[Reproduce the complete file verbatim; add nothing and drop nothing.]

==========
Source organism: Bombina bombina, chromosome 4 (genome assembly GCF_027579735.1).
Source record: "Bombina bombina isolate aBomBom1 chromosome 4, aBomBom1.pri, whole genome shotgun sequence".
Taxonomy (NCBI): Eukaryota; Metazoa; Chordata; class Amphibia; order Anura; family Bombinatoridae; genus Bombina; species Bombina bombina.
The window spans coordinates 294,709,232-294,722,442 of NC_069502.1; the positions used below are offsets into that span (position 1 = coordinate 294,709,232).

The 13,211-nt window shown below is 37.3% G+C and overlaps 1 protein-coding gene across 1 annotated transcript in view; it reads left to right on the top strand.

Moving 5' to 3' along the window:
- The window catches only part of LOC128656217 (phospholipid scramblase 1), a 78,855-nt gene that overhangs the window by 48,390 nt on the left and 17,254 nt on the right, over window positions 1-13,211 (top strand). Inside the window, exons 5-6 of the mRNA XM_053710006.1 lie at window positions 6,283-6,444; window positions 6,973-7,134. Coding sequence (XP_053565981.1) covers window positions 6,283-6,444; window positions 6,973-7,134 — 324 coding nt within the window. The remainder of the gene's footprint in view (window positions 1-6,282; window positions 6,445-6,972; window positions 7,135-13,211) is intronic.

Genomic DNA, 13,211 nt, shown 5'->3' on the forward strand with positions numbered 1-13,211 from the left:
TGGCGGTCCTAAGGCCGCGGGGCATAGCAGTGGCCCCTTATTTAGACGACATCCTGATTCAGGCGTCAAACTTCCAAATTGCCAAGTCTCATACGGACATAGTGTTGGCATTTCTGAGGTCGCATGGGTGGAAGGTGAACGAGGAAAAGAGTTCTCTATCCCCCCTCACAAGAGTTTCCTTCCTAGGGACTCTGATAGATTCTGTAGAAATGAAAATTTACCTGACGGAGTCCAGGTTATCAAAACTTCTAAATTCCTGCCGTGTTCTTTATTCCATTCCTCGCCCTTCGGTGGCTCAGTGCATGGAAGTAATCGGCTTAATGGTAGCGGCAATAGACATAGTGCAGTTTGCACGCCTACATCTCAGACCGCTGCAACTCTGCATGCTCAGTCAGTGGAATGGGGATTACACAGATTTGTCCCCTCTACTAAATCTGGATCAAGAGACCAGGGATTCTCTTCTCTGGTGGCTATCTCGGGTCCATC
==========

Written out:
Source organism: Bombina bombina, chromosome 4 (genome assembly GCF_027579735.1).
Source record: "Bombina bombina isolate aBomBom1 chromosome 4, aBomBom1.pri, whole genome shotgun sequence".
Taxonomy (NCBI): Eukaryota; Metazoa; Chordata; class Amphibia; order Anura; family Bombinatoridae; genus Bombina; species Bombina bombina.
The window spans coordinates 294,709,232-294,722,442 of NC_069502.1; the positions used below are offsets into that span (position 1 = coordinate 294,709,232).

The 13,211-nt window shown below is 37.3% G+C and overlaps 1 protein-coding gene across 1 annotated transcript in view; it reads left to right on the top strand.

Moving 5' to 3' along the window:
- The window catches only part of LOC128656217 (phospholipid scramblase 1), a 78,855-nt gene that overhangs the window by 48,390 nt on the left and 17,254 nt on the right, over window positions 1-13,211 (top strand). Inside the window, exons 5-6 of the mRNA XM_053710006.1 lie at window positions 6,283-6,444; window positions 6,973-7,134. Coding sequence (XP_053565981.1) covers window positions 6,283-6,444; window positions 6,973-7,134 — 324 coding nt within the window. The remainder of the gene's footprint in view (window positions 1-6,282; window positions 6,445-6,972; window positions 7,135-13,211) is intronic.

Genomic DNA, 13,211 nt, shown 5'->3' on the forward strand with positions numbered 1-13,211 from the left:
TGGCGGTCCTAAGGCCGCGGGGCATAGCAGTGGCCCCTTATTTAGACGACATCCTGATTCAGGCGTCAAACTTCCAAATTGCCAAGTCTCATACGGACATAGTGTTGGCATTTCTGAGGTCGCATGGGTGGAAGGTGAACGAGGAAAAGAGTTCTCTATCCCCCCTCACAAGAGTTTCCTTCCTAGGGACTCTGATAGATTCTGTAGAAATGAAAATTTACCTGACGGAGTCCAGGTTATCAAAACTTCTAAATTCCTGCCGTGTTCTTTATTCCATTCCTCGCCCTTCGGTGGCTCAGTGCATGGAAGTAATCGGCTTAATGGTAGCGGCAATAGACATAGTGCAGTTTGCACGCCTACATCTCAGACCGCTGCAACTCTGCATGCTCAGTCAGTGGAATGGGGATTACACAGATTTGTCCCCTCTACTAAATCTGGATCAAGAGACCAGGGATTCTCTTCTCTGGTGGCTATCTCGGGTCCATC